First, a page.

Multiple rockets, such as the Atlas V or Saturn V, have used the combination of a kerosene/liquid oxygen (kerolox) lower stage for higher density and thrust within the atmosphere and a liquid hydrogen/oxygen (hydrolox) upper stage for better efficiency or specific impulse in a vacuum.

SpaceX has decided to avoid the use of hydrogen on their Falcon 9 rocket, which is said to be an "optimization for cost," as liquid hydrogen is very cold and therefore more expensive to handle. The Falcon 9 uses the same kerolox fuel and mostly the same engine on both stages to take advantage of commonality and mass production. The lower specific impulse however gives it a disadvantage if you are sending a probe on an interplanetary trajectory, but the reduction in systems, manufacturing, and operating costs is said to be worth it for most launches.

(Why does the Falcon 9 use RP-1/LOx and not LH2/LOx?)

SpaceX's Starship rocket currently in development plans to use methane on all stages as it can be stored for long periods of time (liquid hydrogen can boils off and leak out), can be made on Mars more easily, and is good for reusable engines as it produces less carbon deposits (coking) compared to kerolox and less hydrogen embrittlement compared to hydrolox.

However, most other launch service providers that have already developed hydrolox engines are still planning to use them, such as Blue Origin. If another company or space agency has already developed hydrolox engines, would a switch from hydrolox to methalox be a step backward since a new engine (which has less specific impulse compared to hydrolox) needs to be developed, or a step forward in terms of reducing overall cost in the long-term?

  • $\begingroup$ The first stage of Blue Origin's New Glenn burns methane, only the second stage is hydrolox. This actually meant designing two new engines, since the BE-3U is actually a different engine from the BE-3...it doesn't even use the same combustion cycle. And what existing hydrolox engines do you have in mind that have a prayer of being competitive in the long run? Especially considering that Starship is a fully reusable system. $\endgroup$ Feb 13, 2021 at 4:13
  • $\begingroup$ I already know that New Glenn has a methalox first stage. "And what existing hydrolox engines do you have in mind that have a prayer of being competitive in the long run?" That is basically in the same vein to the question I was asking. Should hydrolox be abandoned if you've already invested into it, or is the capability worth keeping? $\endgroup$ Feb 13, 2021 at 8:37
  • $\begingroup$ Very interesting that hydrogen has a much higher flammability range than methane, possibly making it more suitable for reliable re-lights. But LNG is very inexpensive and becoming widely available. Gaseous (or liquid) H2 injection may be considered (for re-lights), but i would stay with "methalox". $\endgroup$ Feb 13, 2021 at 13:49
  • $\begingroup$ @user39270 you cite Blue Origin as a company that already has hydrolox engines that they intend to use. They aren't planning to use the hydrolox engine they have (which is a sea-level engine with limited thrust), New Glenn uses all newly-developed engines. Anyone interested in cost reduction is going to need to do this, current hydrolox engines are eye-wateringly expensive. (\$100M/engine for the "cost-reduced" RS-25E, \$26M for the "low cost" RS-68, the RL-10 family of engines were known for their high cost even when nobody took launch costs seriously...) $\endgroup$ Feb 13, 2021 at 14:29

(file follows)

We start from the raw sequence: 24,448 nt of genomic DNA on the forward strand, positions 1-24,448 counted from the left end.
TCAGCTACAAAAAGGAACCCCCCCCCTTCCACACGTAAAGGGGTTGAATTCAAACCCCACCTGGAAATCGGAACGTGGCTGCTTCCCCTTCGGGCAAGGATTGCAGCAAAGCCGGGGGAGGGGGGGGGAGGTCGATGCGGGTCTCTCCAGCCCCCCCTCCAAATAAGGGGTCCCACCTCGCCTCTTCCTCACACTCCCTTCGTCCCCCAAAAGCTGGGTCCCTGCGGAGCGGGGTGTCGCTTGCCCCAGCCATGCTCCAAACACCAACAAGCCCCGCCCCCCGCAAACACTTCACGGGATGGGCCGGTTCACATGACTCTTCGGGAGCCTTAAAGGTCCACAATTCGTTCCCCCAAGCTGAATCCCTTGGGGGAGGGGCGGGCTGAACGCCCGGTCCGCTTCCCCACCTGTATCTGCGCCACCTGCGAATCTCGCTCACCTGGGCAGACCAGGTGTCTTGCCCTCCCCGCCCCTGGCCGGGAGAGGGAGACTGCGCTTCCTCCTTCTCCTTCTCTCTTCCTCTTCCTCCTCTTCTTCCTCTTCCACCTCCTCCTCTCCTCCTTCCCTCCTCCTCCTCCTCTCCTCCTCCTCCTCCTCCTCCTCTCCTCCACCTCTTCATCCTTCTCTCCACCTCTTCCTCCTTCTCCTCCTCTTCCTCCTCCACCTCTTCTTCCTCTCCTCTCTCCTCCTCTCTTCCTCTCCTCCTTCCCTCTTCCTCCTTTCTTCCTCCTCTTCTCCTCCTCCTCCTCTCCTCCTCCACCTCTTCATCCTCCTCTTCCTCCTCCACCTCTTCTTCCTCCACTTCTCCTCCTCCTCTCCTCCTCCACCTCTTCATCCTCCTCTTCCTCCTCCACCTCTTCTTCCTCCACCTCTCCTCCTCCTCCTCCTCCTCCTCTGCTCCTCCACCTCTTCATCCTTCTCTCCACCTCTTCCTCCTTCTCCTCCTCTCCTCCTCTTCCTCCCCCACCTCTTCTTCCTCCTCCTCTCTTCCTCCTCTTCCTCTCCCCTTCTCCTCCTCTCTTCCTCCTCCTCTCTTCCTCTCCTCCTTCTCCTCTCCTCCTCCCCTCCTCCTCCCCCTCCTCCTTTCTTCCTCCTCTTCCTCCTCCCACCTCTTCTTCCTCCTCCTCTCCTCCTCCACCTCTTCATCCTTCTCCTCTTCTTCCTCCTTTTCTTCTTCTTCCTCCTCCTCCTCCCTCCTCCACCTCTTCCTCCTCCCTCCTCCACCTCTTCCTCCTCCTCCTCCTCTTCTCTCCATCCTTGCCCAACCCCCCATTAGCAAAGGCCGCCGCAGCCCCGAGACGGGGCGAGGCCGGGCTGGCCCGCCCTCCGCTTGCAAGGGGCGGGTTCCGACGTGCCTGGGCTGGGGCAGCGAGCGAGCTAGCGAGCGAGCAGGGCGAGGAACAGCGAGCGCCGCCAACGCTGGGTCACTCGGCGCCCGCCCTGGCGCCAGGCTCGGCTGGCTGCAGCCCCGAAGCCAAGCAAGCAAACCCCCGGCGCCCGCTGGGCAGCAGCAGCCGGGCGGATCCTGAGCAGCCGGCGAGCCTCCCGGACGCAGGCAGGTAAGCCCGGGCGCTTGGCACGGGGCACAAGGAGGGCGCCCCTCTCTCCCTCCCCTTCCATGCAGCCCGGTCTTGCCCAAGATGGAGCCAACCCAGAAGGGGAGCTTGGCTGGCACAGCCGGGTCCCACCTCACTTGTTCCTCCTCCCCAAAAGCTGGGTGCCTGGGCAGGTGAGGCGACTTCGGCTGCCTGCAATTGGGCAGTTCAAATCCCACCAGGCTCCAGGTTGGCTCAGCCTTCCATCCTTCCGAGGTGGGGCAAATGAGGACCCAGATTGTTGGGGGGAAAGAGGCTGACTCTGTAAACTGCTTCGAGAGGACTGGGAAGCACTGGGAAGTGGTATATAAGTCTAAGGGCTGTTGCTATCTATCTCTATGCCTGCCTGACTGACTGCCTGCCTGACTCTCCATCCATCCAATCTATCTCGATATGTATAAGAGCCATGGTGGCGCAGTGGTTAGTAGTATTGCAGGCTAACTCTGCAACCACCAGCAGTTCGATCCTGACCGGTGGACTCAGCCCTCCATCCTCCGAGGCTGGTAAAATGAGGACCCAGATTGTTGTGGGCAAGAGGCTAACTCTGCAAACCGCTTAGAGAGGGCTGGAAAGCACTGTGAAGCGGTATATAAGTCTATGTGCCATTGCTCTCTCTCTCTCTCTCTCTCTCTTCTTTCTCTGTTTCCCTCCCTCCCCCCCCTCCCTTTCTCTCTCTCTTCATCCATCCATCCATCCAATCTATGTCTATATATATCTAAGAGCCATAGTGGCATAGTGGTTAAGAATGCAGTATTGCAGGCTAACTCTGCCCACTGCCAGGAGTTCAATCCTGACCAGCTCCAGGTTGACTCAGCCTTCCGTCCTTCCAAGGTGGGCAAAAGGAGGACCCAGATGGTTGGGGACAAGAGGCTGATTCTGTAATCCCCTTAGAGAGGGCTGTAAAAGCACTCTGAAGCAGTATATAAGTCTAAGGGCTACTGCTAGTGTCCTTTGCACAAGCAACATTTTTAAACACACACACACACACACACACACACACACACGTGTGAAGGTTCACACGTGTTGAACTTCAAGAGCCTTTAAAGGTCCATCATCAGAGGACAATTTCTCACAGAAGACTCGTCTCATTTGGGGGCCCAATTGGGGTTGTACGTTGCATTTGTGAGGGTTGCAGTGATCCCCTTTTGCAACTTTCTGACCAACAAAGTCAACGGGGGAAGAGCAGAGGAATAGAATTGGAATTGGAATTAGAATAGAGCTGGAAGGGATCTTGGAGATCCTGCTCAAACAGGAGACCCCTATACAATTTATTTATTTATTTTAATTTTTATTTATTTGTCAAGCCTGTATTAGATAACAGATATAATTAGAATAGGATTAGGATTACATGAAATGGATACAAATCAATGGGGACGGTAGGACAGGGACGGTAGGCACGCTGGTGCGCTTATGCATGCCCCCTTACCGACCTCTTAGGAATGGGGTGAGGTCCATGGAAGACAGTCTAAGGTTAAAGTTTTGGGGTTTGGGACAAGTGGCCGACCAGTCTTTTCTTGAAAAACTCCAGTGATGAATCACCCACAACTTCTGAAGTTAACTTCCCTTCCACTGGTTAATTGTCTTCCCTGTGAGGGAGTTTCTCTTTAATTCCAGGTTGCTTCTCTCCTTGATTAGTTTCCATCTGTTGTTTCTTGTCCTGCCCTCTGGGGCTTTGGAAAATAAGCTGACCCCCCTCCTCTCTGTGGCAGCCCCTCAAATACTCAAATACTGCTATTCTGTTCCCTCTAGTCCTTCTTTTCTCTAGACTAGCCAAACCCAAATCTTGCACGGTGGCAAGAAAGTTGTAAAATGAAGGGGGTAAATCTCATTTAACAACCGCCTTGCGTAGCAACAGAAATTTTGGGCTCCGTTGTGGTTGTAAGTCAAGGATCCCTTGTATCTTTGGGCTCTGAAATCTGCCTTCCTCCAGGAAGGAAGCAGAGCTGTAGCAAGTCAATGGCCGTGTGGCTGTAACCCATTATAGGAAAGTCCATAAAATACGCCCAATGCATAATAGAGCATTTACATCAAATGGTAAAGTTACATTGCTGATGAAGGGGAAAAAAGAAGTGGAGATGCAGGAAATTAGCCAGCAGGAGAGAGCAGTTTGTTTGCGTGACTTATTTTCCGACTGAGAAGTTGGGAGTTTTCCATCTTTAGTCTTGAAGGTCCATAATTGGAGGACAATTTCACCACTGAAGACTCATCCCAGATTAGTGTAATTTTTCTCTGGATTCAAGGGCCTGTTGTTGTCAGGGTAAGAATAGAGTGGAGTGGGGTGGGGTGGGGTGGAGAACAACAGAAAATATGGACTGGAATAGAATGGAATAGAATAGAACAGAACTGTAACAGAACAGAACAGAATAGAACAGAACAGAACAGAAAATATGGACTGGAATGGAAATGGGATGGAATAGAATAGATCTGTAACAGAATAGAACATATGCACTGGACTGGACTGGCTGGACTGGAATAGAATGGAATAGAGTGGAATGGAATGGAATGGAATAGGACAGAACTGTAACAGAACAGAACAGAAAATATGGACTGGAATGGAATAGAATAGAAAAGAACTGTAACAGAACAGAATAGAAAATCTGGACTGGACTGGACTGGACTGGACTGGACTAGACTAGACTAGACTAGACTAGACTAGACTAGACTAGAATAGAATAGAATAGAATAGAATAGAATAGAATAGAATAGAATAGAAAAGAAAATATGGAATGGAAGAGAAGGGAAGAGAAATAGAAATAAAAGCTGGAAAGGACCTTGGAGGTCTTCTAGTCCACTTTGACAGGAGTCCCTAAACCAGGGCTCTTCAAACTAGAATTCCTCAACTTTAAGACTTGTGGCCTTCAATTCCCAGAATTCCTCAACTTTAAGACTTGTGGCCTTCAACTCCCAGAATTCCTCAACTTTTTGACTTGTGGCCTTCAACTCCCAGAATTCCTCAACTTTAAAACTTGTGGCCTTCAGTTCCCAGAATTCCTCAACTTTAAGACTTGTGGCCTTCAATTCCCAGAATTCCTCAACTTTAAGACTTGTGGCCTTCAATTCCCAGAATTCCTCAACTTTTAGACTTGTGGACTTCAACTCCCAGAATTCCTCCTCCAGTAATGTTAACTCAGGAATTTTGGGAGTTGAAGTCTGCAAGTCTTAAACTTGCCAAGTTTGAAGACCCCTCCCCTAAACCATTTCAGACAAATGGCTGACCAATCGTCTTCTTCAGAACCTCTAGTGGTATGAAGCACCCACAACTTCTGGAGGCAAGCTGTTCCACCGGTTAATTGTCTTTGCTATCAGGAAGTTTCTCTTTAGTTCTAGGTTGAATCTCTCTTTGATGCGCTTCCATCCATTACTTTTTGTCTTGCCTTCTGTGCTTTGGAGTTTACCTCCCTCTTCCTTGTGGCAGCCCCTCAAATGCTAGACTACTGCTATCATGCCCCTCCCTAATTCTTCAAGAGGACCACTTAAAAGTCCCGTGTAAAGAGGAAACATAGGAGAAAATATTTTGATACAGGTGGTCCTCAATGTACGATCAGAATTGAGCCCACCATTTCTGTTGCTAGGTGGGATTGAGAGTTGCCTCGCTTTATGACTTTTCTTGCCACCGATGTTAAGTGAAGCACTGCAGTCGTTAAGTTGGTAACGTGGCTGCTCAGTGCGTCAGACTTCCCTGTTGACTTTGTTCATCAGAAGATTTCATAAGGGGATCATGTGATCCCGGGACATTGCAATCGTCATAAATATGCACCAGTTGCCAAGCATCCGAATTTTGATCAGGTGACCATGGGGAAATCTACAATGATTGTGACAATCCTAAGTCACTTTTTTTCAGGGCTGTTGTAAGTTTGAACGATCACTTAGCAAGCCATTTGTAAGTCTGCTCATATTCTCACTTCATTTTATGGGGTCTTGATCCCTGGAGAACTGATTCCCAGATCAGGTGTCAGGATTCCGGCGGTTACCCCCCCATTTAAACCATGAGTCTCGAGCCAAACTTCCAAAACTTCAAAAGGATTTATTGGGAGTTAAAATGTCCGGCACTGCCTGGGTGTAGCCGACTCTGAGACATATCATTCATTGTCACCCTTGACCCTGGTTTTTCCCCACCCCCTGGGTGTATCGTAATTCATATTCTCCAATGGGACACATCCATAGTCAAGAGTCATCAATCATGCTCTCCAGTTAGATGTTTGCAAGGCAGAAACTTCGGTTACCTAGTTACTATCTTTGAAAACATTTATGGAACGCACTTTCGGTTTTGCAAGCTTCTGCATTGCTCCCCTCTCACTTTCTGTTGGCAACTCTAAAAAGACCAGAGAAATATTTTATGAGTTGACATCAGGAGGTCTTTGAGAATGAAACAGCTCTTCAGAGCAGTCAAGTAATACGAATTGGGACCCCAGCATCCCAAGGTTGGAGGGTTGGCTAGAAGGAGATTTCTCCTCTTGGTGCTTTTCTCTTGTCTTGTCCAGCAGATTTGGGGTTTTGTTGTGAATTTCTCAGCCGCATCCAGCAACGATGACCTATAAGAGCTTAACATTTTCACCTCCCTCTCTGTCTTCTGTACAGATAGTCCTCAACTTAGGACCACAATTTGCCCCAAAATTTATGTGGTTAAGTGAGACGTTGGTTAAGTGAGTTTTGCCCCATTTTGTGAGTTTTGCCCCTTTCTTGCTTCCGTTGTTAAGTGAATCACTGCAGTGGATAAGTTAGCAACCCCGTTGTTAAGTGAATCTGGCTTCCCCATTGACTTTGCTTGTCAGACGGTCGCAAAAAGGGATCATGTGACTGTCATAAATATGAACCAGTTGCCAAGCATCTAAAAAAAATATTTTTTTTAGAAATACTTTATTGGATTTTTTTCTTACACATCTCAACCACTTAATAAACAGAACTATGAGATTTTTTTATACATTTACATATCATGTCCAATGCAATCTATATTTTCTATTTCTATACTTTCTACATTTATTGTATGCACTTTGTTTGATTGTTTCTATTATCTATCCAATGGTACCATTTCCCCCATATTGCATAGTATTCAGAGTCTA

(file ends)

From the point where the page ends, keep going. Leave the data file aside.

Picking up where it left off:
1 Answer 1


That is a complex question that depends on what the company's goals are among many other things. If the intention is to create a rocket with the highest specific impulse then hydrogen is the way to go. Although why that of itself would be the goal is unclear.

Hydrolox engines have a potential performance advantage in upper stages. However the benefits are not as big as might be thought. Liquid hydrogen is not only problematic due to ultra low cryogenic storage temperatures and embrittlement; it is also has ultra low density so requires a very large tank for storage which increases the mass of the tank. An issue only made worse by the need to use a fuel rich mixture (as in all rocket engines). It is also necessary to insulate the common bulk head to prevent lox from being frozen solid.

Most companies are ultimately about making money as their prime goal. But this is not true of SpaceX, their mission is to “make humanity a multi-planet species”. However fantastical this sounds it really is what SpaceX is about. For SpaceX money is just a vitally important means to an end not as an end in itself.

Making humanity a multi-planet species will require vast numbers of spacecraft carrying a vast tonnage of cargo and this will only be remotely feasible if those rockets are affordable. And the only way to do that is to make them reusable and to optimize for cost. That is why Starship uses full flow stage combustion engines burning methane.

Would it be a step backward for other companies to switch between a hydrolox engine they have already developed to a methalox engine? It depends on the company’s goals, how much they have already spent and how much more would need to be spent. But in my opinion in many cases it would not be a step backward.

The drive for maximum payload capability at all costs is no longer the only way forward and in some ways is a throwback. The advantage of hydrogen’s specific impulse and the extra thrust imparted by allowing whole rocket stages to crash into the ocean can be negated by using a larger methalox stage and orbital re-tanking. And beyond a certain point the question must be asked why do you need to put so much in orbit as one monolithic mass?


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